2020 marks my first full year as CEO of Extensis. We began the year with some of the biggest goals in the company’s history, and like most, I could have never imagined the challenges we’d face. Nor myself leading the company through them.
Entering into any new role, you are going to be confronted immediately with being the newest person on the job (‘planned incompetence’ as social psychologists refer to it), even if you’ve been there a long time. This brings with it the need to be comfortable with taking on the unknown, not being afraid of making mistakes, and staying in a continuous state of reflection and learning. One of my CEO mentors said the job would be filled with incredible highs, miserable lows, and that it was the job to stay in the middle for the sake of the team. This year certainly swung the pendulum to the extremes and keeping steady in the “middle” hasn’t been easy.
As I reflect on the past year, there’s a lot of key learnings that will be cemented in my new playbook.
Leading during a pandemic came with no playbook for any of us. While daunting to imagine the course ahead, in many ways the path forward was crystal clear. In any situation, crisis or not, there are many options to explore including delays, investments, prioritization, and all the other tricks we are taught. But in 2020, there were far fewer variables when you realize that taking the best possible care of your team physically and mentally is job number one. ALL others come later.
In a long list of priorities for the year, I am most proud of our team for putting health and wellness at the top of the list. We even managed to squeeze in an award as 2020’s #1 Healthiest Employer in Oregon, a result of the many great programs put in place by our HR and other teams to promote the message that health is wealth!
The last 12+ months have been a time of incredible change in a company 27 years old. Change management has been a continual theme for us as we rolled out a new brand, swapped out nearly all of our tech stack from e-com to CRM, went all-in on annual recurring revenue models, did heavy research on segmentation and new / established markets, and launched a brand-new platform. This is just to name a few.
My key lesson in taking on so many big endeavors is to do a better job of aligning dates and deliverables to not cause undue stress. All of these HAD to be done, and the dates were set by the team; however, just because it can be done doesn’t mean it should be done as fast as people think.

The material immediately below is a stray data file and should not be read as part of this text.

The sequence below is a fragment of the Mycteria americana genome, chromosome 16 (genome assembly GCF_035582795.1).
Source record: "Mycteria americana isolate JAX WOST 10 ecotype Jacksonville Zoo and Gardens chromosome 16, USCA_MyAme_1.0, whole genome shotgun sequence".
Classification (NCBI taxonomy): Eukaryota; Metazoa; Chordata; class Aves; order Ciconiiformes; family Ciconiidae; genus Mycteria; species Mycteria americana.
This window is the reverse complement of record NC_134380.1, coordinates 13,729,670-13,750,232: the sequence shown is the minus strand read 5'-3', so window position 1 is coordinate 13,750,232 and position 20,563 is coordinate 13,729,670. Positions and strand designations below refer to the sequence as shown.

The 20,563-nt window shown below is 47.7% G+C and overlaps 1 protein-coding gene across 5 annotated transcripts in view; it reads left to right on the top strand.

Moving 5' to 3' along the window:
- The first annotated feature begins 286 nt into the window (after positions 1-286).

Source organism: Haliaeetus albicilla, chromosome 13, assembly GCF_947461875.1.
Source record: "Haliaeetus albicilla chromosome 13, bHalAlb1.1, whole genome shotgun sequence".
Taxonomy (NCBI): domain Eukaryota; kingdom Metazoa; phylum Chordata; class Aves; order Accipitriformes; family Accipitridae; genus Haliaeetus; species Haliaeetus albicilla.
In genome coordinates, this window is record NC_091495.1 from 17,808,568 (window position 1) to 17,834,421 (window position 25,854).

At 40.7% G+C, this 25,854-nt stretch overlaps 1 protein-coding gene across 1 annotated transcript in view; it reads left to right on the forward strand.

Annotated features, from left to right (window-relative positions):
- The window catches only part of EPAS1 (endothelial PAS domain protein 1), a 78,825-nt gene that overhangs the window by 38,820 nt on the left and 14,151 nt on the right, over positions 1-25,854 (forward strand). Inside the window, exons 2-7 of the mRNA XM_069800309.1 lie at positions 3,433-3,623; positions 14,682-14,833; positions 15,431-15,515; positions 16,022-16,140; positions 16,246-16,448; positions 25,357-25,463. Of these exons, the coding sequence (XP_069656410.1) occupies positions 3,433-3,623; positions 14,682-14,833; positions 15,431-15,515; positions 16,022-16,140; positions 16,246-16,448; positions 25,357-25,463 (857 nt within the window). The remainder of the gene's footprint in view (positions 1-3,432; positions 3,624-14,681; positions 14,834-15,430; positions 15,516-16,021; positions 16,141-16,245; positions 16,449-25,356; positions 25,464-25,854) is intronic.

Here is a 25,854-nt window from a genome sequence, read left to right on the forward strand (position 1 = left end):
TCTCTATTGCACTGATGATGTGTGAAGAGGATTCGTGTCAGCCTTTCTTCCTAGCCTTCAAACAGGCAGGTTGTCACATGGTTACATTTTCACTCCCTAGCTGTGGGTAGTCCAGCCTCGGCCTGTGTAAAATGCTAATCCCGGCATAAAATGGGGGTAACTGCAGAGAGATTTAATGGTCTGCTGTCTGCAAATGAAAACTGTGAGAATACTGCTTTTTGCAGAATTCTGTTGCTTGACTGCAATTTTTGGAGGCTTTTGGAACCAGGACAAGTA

When I assumed the role of CEO, a colleague told me I would spend 40-50% of my time on culture. That seemed high. As it has turned out, it has been way lower than reality.
Like many companies, we made an abrupt shift to working from home in March, which could have easily uprooted our culture. What has enabled Extensis to weather the storm is that we are clear as a company on the core values we live by, which we’ve used as our North Star for navigating this year. Culture must necessarily flow from these organizational principles and without them in 2020, I cannot see how any company could survive, let alone thrive.
One bonus is that our teams are still hungry, and our learning culture is alive and well which we leveraged with loads of new training from development to customer success. We’ve invested in our future so when this is all over, we’ll be even better than we were before. A rare feat.
The last and most important point I will share is that communication in every facet of the business is the most important way to ensure our people and the organization as a whole perform at their best. Misalignment, territorial disputes, misunderstandings, and so forth stem from lack of honest and open communication, so spend as much time on communication as anything else, and you will find the best in people as they move to work together when given the info they need. Being open also allows a culture of accountability to develop as everyone is given the same details and sets the standard for all teammates about being in a safe and trusting place where you can express concerns, challenges, and learn together.
We email the entire company once or twice a week to share what management is discussing. There are plenty of asynchronous communications to try and replace hallway conversations, and these discussions have helped keep all of us grounded and united.
I’ll sum up this year by pointing out the embarrassment of riches in being able to represent teammates who genuinely care about each other, our customers, and our company as if it’s their own. When I reflect on the greatest advantage we have as an organization, it is the esprit de corps the team shows when challenged. This has been a year that has tested all of us, but without a doubt, I can say that Extensis has come out stronger than ever and I have the best job out there. A luxury in a challenging year.